Crews continue to battle 12,000-acre Turkey Farm Road Fire; Veyo Fire 0% contained

ST. GEORGE — After a single-day growth of more than 10,000 acres, the Turkey Farm Road Fire is now at nearly 12,000 acres, while the Veyo West Fire is still holding at under 3,000 acres as crews battle both blazes that are still 0% contained.

Air tankers drop water and fire retardant on the Turkey Farm Road Fire, which spread toward homes off of Green Springs Drive, Washington City, Utah, July 14, 2020 | Photo courtesy of Kristen Hodge, St. George News

As of Wednesday, the Turkey Farm Road Fire has spread to nearly 12,000 acres and is 0% contained, authorities posted in an update on Twitter just before noon. 

Tuesday’s efforts were focused on aggressive suppression actions, which protected communities, primarily the hundreds of homes off of Green Springs Drive. Their attack on the blaze involved multiple aircraft, including large air tankers that were brought in to drop retardant and water to create a fire line to prevent the blaze from spreading east, a blitz that continued for hours as aircraft made drops, one right after the other in quick succession.

Command of the blaze, which had grown to 11,900 acres by Tuesday night, was transitioned to Mike Melton, fire management officer for Utah’s Division of Forestry, Fire & State Lands in Southern Utah, after a single-day growth of more than 10,000 acres — driven by strong winds and terrain.

With the fire line in place, fire managers are focused on “holding those established control lines and minimizing further growth” using air support that will drop water and retardant while crews continue a ground attack.

See video of a plane dropping retardant on the fire at the top of this report, courtesy of Justin Allred. 

Veyo West Fire 

As of 4:30 p.m. Tuesday, the Veyo West Fire is estimated at 2,900 acres and is also 0% contained, which forced the evacuation of the west side of Veyo and has burned one primary structure and one outbuilding. Closures include secondary roads west of state Route 18 and north of Veyo. The fire is burning through dry brush and grass and structures are still threatened. 

Resources assigned to the fire include nine Type III fire engines, six Type VI Engines, three bulldozers, four water tenders and involves multiple local fire departments, as well as three type I crews, four initial attack crews, along with multiple air tankers and four helicopters.

 Drones and firefighting don’t mix

Infographic message “not worth the view” depicting that flying drones near wildfires in Utah is dangerous and illegal | Image courtesy of UtahFireInfo, St. George News

Air resources have played such an essential role in suppression efforts over the past couple of days, but those operations were shut down in Southern Utah by a drone intrusion reported recently, which placed the firefighters at risk. Additionally, flying drones where firefighting efforts are underway is illegal.

“Have their backs. Don’t make their job any more dangerous than it already is,” authorities posted on Twitter.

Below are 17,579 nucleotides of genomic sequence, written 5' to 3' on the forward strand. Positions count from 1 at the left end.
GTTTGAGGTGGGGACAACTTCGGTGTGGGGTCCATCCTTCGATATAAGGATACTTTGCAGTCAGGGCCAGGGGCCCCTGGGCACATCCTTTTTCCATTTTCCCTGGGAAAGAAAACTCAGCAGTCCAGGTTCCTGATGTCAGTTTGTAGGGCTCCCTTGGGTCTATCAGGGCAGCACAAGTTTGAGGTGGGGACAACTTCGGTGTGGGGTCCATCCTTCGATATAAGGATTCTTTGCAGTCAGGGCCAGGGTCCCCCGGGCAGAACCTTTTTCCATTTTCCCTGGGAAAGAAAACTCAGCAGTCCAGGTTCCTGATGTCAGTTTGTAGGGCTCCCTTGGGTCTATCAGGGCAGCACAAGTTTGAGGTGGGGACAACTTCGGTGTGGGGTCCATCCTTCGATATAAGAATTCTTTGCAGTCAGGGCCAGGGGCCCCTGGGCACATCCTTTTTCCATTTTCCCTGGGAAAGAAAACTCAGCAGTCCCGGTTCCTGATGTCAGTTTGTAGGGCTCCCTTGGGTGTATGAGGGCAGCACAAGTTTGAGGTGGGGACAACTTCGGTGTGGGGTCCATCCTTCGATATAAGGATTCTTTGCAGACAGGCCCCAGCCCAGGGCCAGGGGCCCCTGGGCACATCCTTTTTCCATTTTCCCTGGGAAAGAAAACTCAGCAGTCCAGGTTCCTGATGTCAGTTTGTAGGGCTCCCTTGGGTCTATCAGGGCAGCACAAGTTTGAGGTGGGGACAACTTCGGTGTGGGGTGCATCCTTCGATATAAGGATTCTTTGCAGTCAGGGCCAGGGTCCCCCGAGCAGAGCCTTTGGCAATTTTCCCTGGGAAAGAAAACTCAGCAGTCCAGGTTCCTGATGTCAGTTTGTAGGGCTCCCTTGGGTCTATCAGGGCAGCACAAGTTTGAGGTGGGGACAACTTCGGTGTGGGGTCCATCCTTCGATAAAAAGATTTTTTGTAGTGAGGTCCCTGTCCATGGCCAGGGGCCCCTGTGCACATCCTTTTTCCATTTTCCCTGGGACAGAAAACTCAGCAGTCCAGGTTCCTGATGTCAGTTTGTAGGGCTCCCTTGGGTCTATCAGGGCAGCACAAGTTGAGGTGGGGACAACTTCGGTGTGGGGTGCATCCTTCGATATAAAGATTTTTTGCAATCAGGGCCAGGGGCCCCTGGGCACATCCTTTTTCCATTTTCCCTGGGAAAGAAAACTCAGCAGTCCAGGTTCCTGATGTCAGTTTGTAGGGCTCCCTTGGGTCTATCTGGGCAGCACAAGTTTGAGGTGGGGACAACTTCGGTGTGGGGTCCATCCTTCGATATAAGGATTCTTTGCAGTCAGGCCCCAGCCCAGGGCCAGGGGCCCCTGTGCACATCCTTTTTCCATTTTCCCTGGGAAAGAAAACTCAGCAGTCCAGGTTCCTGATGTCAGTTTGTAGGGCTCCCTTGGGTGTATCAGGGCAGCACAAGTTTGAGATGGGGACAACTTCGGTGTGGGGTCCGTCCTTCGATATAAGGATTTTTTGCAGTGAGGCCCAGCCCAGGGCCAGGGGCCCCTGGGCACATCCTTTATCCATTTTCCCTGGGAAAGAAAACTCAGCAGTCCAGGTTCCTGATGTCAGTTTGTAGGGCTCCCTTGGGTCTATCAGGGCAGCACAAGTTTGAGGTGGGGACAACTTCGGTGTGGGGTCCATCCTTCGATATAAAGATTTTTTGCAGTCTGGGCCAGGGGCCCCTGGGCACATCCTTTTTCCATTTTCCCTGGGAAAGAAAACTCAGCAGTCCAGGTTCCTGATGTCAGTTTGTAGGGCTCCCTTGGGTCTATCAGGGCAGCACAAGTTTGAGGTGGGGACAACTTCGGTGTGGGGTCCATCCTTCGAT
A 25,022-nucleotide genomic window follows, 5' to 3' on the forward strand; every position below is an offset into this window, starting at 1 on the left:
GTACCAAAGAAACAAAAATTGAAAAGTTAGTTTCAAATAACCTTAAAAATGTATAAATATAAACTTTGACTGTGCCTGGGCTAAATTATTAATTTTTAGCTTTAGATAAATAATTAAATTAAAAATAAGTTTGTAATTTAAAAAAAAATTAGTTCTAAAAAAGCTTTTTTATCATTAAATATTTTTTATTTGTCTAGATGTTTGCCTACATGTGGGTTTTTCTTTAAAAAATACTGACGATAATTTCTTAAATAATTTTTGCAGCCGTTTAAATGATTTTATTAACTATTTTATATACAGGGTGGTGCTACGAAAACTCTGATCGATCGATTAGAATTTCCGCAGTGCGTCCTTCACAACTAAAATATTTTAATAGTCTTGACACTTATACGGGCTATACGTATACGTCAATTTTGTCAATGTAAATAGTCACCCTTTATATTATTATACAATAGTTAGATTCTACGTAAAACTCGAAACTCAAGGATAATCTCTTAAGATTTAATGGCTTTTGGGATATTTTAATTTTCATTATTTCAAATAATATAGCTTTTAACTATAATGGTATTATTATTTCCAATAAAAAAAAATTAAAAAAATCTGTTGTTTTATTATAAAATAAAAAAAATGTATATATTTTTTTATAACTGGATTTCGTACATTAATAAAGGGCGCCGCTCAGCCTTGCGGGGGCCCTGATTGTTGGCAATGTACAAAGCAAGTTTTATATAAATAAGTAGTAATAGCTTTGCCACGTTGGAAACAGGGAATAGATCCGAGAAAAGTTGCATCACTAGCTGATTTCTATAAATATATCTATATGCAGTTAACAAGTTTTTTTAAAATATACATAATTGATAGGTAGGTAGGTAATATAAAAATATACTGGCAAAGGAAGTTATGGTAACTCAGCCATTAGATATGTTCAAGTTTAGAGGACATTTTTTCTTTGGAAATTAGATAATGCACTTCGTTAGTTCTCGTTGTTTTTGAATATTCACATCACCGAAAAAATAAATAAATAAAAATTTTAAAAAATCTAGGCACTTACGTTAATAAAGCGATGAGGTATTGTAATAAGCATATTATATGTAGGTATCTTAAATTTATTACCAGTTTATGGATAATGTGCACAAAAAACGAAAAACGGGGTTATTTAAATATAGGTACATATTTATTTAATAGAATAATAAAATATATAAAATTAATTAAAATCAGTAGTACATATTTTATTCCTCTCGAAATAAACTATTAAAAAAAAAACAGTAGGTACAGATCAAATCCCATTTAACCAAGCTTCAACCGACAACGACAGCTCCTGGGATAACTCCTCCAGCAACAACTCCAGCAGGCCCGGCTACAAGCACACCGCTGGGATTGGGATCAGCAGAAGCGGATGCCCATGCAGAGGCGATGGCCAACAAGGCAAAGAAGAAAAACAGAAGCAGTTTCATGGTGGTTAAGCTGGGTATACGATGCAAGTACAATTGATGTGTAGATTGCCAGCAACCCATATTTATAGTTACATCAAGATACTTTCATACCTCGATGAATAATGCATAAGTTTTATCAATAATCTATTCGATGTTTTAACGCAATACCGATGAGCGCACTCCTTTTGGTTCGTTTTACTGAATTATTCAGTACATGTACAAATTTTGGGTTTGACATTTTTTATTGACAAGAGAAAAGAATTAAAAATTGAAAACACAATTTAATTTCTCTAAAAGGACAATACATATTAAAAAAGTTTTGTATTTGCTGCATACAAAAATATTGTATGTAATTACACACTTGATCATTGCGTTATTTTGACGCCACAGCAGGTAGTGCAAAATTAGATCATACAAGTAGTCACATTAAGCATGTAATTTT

Fire behavior triangle — weather, topography and fuels  

While a number of factors can influence the way a wildfire burns, how fast it moves and how difficult it is to control, the three primary components are weather, topography and fuels, according to Idaho Firewise.

Smoke billows from the Turkey Farm Road Fire that changes directions, heading toward hundreds of homes off of Green Springs Drive, Washington City, Utah, July 14, 2020 | Photo courtesy of Kristen Hodge, St. George News

Weather is the number one factor and includes wind, temperature, cloudiness, moisture and air pressure. High temperatures and low humidity cause vegetation to dry and wildfires to burn rapidly, while wind not only pushes the fire across landscapes but also provides a steady flow of oxygen that can cause the fire to grow rapidly.

Wind can also blow burning embers for miles, igniting new spot fires. On the opposite side of the spectrum, rain and high humidity can slow or extinguish a fire, while storms can cause fire activity to increase or become completely unpredictable.

The second component, topography, or the physical features of an area, can determine how fast a fire moves and how difficult it is to control. For example, wildfires burn more rapidly when moving up a slope by preheating the unburned fuels, which makes them more combustible.

Additionally, wind moves more rapidly up slopes, increasing the speed at which a fire can spread, using draws that act like chimneys to funnel the flames upward. Moreover, south and west-facing slopes have drier fuels than those found on north and east-facing slopes. 

The characteristics of fuels, the third factor, which includes vegetation and structures, also affect the way a wildfire behaves. Large, dense trees burn for hours and generate a lot of heat, while dried grasses, on the other hand, will result in a flashy fire that burns quickly and does not generate much heat. 

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Copyright St. George News, LLC, 2020, all rights reserved.

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